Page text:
I am from China, and my philosophy of teaching is a combination of both the Eastern and Western cultures. From the Eastern culture, I bring to my teaching high expectations for my students and a very nurturing environment through individual interaction and assistance. I view teaching as a very challenging yet rewarding responsibility, which not only imparts knowledge of a discipline but also inspires intellectual growth. From the Western culture, I value the diversity of learning styles and student experiences.
As a teacher, I want students to feel personally changed by their participation in a course I teach, and I think this value is shared by both Eastern and Western cultures. Learning is most likely to happen when students become personally engaged with the material and perceive the subject matter to be directly relevant to their own lives. I want my students to be successful, and I provide resources necessary for them to achieve goals; however, I do expect rigor and effort on their part. Most of my courses are designed on the basis of Constructivist “Learning by Doing” (Dewey, 1897) and Cooperative Learning (Johnson & Johnson, 1997) theories. In my various teaching experiences, I have employed a variety of strategies to meet my students’ where they are with the following being standard ones.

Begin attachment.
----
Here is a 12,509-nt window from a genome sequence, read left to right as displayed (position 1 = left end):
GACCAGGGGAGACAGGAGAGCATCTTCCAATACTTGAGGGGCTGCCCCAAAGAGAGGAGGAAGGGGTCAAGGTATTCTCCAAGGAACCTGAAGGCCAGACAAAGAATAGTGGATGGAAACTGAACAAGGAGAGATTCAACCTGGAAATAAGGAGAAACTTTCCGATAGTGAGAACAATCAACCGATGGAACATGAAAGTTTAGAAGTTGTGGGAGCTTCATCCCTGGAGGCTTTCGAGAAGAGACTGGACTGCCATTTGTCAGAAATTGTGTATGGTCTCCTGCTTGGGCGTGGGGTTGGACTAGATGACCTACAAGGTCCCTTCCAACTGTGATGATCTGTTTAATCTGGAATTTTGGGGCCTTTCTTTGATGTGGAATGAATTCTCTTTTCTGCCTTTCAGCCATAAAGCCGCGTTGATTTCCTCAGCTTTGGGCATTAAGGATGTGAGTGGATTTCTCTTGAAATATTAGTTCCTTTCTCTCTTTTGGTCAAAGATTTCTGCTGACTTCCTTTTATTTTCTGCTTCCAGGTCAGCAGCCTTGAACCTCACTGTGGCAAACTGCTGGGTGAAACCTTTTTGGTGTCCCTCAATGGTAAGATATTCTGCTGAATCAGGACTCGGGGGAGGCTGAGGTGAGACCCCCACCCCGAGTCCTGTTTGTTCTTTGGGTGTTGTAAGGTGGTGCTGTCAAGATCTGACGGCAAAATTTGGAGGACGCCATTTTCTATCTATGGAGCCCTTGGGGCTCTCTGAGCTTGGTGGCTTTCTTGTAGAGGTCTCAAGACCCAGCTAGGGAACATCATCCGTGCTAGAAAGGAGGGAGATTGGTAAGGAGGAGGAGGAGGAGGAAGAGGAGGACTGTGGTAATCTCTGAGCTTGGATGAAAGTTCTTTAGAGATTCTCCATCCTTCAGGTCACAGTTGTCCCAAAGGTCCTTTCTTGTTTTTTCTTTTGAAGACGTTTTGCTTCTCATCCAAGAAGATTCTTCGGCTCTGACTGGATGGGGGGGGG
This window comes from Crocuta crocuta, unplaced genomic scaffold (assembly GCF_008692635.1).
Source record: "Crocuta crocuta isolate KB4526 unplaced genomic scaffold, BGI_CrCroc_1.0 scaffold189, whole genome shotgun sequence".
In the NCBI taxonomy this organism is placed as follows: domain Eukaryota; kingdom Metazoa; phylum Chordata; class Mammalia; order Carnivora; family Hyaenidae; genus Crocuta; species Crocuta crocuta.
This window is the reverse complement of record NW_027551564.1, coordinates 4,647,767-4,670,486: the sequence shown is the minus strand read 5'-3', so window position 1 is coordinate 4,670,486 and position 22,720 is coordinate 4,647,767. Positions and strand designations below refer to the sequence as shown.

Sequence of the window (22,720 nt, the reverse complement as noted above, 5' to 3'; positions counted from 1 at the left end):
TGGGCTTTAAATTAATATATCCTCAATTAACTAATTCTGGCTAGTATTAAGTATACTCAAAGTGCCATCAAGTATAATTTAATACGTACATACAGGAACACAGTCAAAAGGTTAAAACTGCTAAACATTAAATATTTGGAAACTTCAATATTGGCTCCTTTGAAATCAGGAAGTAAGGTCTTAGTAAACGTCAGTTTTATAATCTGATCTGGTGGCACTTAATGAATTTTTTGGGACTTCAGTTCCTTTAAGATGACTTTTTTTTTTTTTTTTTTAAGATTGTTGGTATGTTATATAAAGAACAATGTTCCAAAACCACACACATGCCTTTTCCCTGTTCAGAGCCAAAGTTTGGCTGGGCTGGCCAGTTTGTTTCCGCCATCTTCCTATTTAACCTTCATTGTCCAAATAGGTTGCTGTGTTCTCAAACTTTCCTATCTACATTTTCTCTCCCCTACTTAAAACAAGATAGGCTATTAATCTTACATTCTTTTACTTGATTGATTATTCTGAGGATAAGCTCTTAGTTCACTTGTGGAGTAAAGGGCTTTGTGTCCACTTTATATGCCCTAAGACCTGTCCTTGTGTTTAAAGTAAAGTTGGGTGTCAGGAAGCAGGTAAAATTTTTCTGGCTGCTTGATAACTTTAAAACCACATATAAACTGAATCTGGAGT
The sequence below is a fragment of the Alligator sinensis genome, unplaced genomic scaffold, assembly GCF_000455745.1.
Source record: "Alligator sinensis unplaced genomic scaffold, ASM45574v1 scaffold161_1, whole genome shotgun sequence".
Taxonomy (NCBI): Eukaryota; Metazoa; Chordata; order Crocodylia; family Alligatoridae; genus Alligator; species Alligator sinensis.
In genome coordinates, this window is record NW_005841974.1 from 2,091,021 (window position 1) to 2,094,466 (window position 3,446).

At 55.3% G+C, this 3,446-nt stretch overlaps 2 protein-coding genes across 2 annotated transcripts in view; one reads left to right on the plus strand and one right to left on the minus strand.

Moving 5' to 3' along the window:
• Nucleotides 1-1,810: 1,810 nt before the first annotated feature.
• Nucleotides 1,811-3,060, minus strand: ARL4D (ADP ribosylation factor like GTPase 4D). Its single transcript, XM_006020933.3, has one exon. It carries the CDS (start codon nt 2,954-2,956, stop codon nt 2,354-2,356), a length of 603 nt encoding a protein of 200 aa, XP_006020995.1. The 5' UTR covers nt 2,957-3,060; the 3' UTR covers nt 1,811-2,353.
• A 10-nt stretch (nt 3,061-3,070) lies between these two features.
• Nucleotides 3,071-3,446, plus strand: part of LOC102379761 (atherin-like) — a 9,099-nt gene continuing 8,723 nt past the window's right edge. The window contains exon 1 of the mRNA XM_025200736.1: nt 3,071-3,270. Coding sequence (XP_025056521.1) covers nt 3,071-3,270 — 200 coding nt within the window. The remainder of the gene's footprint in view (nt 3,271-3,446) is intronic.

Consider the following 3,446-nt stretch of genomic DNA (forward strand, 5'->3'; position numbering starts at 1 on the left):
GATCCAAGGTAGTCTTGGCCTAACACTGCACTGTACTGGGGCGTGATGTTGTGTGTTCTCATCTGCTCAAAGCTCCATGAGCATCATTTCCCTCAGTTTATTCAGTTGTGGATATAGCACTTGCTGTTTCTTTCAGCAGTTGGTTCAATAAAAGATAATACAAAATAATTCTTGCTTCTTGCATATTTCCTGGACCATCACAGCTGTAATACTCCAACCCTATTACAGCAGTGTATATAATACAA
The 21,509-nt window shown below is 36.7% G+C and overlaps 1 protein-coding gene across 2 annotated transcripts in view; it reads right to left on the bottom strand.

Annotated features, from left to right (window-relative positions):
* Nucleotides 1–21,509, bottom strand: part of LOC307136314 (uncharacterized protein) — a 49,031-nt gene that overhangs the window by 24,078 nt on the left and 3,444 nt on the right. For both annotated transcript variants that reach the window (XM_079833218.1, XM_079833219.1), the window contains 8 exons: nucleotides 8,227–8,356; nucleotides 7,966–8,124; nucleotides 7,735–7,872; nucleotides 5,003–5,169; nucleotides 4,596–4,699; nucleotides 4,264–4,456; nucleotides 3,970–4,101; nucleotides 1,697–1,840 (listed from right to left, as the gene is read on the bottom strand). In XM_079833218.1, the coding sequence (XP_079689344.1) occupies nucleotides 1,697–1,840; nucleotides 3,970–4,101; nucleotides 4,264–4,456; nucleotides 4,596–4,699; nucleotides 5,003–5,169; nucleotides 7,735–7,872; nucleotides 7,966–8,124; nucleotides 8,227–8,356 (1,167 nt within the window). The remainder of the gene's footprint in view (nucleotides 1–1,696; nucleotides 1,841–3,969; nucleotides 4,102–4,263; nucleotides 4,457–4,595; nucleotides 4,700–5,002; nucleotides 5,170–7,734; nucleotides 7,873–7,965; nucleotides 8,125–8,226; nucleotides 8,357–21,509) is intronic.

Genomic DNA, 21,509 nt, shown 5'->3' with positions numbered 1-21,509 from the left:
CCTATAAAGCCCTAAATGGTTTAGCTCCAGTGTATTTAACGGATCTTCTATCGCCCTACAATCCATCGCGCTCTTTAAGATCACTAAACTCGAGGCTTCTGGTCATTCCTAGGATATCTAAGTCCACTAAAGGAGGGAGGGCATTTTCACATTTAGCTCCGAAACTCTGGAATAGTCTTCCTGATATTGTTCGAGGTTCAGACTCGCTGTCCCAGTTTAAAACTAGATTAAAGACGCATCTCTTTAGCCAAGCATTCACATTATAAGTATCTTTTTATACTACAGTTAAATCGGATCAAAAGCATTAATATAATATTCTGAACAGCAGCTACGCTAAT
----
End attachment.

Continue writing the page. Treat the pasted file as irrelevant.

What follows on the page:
- Understanding the diversity of learning styles and student experiences, through a more detailed self-introduction using Blackboard Discussions or other online tools, has helped me make course materials relevant and foster critical thinking skills.
- The learning environment that I create values students’ ownership of their learning and promotes students’ responsibility for learning. I ask each individual what they will bring to the class and how each person can contribute to creating a classroom that is stimulating and respectful of diverse views and experiences. Students develop their real-world and performance-based instructional design projects not just to submit to the instructor for a grade, but also to share with one another as an authentic audience.
- Providing access to my expertise is also a priority in my teaching. I actively encourage dialogue with students during office hours, by appointment, through telephone, online discussions, emails, video conferencing or online surveys. I have an open door policy, and value the time I spend visiting with students and getting to know them on a personal basis.
I know I am successful in my teaching when students tell me that they have learned “to apply the skills to their work” or “to think more critically about …” I believe it is an honorable responsibility of a professor to uphold the quality or standards of a graduate program at a higher education institute. My teaching philosophy has been influenced by my cultural background. What has influenced yours? I am looking forward to hearing from you.
Dewey, J. (1897). My pedagogic creed. School Journal, 54:77-80.
Johnson, R. T. & Johnson, D. W. (1997) Cooperative learning: Two heads learn better than one. Transforming Education (IC#18), Winter 1988, Page 34, Copyright (c)1988, 1997 by Context Institute. http://www.context.org/ICLIB/IC18/Johnson.htm